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Handhelds GUI Open Source Linux

New Handheld Computer Is 100% Open Source 195

Posted by kdawson
from the small-wonder dept.
metasonix writes "While the rest of the industry has been babbling on about the iPad and imitations thereof, Qi Hardware is actually shipping a product that is completely open source and copyleft. Linux News reviews the Ben NanoNote (product page), a handheld computer apparently containing no proprietary technology. It uses a 366 MHz MIPS processor, 32MB RAM, 2 GB flash, a 320x240-pixel color display, and a Qwerty keyboard. No network is built in, though it is said to accept SD-card Wi-Fi or USB Ethernet adapters. Included is a very simple Linux OS based on the OpenWrt distro installed in Linksys routers, with Busybox GUI. It's apparently intended primarily for hardware and software hackers, not as a general-audience handheld. The price is right, though: $99."
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New Handheld Computer Is 100% Open Source

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  • Open Pandora (Score:5, Interesting)

    by kiberovca (524346) on Friday June 04, 2010 @10:51AM (#32458368)
    What about http://www.open-pandora.org/ [open-pandora.org]? It's a much better device than this one, has all of the stuff mentioned, and more.
  • by Annirak (181684) on Friday June 04, 2010 @10:52AM (#32458382)

    MIPS is not open source. MIPS is a proprietary, licensed technology.

    There are a few OSS processors out there, but they're pretty rare. One example is the xr16 [fpgacpu.org].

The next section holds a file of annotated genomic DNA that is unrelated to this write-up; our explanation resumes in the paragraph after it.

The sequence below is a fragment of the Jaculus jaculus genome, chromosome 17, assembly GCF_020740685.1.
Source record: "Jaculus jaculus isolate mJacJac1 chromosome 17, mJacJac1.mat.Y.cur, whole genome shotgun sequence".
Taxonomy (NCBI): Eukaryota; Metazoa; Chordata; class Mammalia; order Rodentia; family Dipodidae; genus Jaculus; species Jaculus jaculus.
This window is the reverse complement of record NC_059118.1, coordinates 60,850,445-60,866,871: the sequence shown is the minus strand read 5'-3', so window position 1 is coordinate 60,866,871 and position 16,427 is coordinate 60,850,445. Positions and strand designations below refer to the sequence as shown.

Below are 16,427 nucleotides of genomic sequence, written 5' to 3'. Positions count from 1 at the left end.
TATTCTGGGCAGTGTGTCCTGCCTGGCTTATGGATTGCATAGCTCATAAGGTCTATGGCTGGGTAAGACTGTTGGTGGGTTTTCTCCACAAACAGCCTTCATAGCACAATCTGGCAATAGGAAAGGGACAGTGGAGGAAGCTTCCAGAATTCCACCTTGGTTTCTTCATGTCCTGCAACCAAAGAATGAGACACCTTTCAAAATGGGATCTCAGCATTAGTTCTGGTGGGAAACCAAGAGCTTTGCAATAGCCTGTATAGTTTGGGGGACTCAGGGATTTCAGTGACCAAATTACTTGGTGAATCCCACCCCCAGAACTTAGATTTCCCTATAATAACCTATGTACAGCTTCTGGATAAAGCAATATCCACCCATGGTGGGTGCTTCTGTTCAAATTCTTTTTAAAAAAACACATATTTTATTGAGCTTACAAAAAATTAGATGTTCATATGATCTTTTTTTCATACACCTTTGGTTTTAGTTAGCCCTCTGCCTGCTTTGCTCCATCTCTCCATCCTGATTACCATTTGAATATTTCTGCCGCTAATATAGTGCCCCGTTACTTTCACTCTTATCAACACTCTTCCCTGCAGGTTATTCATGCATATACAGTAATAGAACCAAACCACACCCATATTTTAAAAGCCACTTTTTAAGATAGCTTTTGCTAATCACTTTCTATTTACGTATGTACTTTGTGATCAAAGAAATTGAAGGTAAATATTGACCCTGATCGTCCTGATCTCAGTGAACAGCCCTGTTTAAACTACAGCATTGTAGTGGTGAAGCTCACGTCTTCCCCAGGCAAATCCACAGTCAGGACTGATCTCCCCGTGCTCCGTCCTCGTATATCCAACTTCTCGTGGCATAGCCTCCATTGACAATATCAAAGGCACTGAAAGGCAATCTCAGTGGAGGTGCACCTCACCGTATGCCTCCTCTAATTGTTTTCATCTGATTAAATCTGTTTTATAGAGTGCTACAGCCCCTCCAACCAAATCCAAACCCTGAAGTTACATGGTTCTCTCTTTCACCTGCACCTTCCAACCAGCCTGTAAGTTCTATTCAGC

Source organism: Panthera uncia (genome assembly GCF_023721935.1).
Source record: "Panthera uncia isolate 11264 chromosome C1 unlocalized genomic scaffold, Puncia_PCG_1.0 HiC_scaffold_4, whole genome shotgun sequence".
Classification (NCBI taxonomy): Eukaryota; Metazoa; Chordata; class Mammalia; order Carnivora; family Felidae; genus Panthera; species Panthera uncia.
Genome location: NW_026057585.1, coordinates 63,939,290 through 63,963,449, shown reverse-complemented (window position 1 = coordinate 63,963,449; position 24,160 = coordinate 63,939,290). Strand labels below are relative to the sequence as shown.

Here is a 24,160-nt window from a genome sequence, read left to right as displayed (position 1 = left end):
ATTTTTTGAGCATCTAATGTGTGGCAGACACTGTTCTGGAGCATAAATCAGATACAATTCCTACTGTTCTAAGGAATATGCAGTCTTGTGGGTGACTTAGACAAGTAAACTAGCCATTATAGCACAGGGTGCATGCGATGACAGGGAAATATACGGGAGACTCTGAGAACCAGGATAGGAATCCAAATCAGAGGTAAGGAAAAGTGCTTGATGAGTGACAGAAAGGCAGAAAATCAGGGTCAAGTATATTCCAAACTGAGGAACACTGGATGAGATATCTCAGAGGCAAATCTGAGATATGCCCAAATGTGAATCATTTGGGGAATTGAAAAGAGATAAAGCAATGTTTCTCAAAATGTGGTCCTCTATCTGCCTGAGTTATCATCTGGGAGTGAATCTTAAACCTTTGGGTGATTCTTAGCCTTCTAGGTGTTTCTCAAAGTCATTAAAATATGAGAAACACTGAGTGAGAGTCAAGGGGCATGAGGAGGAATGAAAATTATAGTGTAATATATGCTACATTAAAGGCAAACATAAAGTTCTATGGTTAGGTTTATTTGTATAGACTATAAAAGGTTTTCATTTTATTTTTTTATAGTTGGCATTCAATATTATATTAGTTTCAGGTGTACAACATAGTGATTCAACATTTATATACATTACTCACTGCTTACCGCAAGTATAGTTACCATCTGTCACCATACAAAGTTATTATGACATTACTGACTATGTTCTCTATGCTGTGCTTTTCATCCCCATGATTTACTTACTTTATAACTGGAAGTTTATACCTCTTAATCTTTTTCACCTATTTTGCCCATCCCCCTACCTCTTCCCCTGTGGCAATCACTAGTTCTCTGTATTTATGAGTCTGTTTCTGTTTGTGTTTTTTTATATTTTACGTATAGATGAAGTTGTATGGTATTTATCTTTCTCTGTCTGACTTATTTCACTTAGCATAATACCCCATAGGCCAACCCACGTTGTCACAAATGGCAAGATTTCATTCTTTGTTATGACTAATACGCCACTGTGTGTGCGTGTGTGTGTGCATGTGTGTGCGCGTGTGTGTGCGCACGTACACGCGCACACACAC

• Lemote Yeelong (Score:2, Interesting)

    by Anonymous Coward on Friday June 04, 2010 @10:57AM (#32458468)

    The Lemote Yeelong is also all open-source

      http://www.lemote.com/en/products/Notebook/2010/0310/112.html

    and it has better specs than the Ben NanoNote.

  • SD card? (Score:5, Interesting)

    by Sockatume (732728) on Friday June 04, 2010 @10:58AM (#32458472)

    The SD Card Association says:

    If your company is planning to manufacture or have manufactured SD host products (eg. cell phones, cameras or computers) or SD ancillary products (eg. adapters or SD I/O cards), your company is required to:

          1. Join the SD Card Association and
          2. Enter into a Host/Ancillary Product License Agreement (HALA)** with the SD Card Association and the SD-3C, LLC. Latest Revision: December 12, 2009

    I suspect that interface standards are probably the biggest barrier to doing a totally copyleft product. You can't lose them if you want a practical product, and can't keep them if you want complete IP release.

  • by tepples (727027) <tepples AT gmail DOT com> on Friday June 04, 2010 @11:15AM (#32458758) Homepage Journal

    So is the MIPS.

    The MIPS architecture has a Free implementation called Plasma [opencores.org]. The trouble is that the PowerVR GPU is also a trade secret. That said, I do plan on buying a Pandora PDA once they get a couple more batches out; it'll surely be better than Apple's "iDon't touch".

  • Re:Open Pandora (Score:2, Interesting)

    by aristotle-dude (626586) on Friday June 04, 2010 @11:18AM (#32458808)

    The Pandora hardware is closed once you get to the level of individual chips, though it's not that big a deal for someone trying to build one.

    Since when did you or anyone here own a chip foundry? You statement is pure fluff. You are getting sucked in by the word "open". You might not like the whole concept of "profit" but without a profit motive and some semblance of even temporary exclusivity, no competent company will ever develop an innovative product. Hiring real talent requires money and despite what everyone says, most techie people will not produce the same kind of quality on an open source project as they would on a closed source one where they are getting paid a lot of money.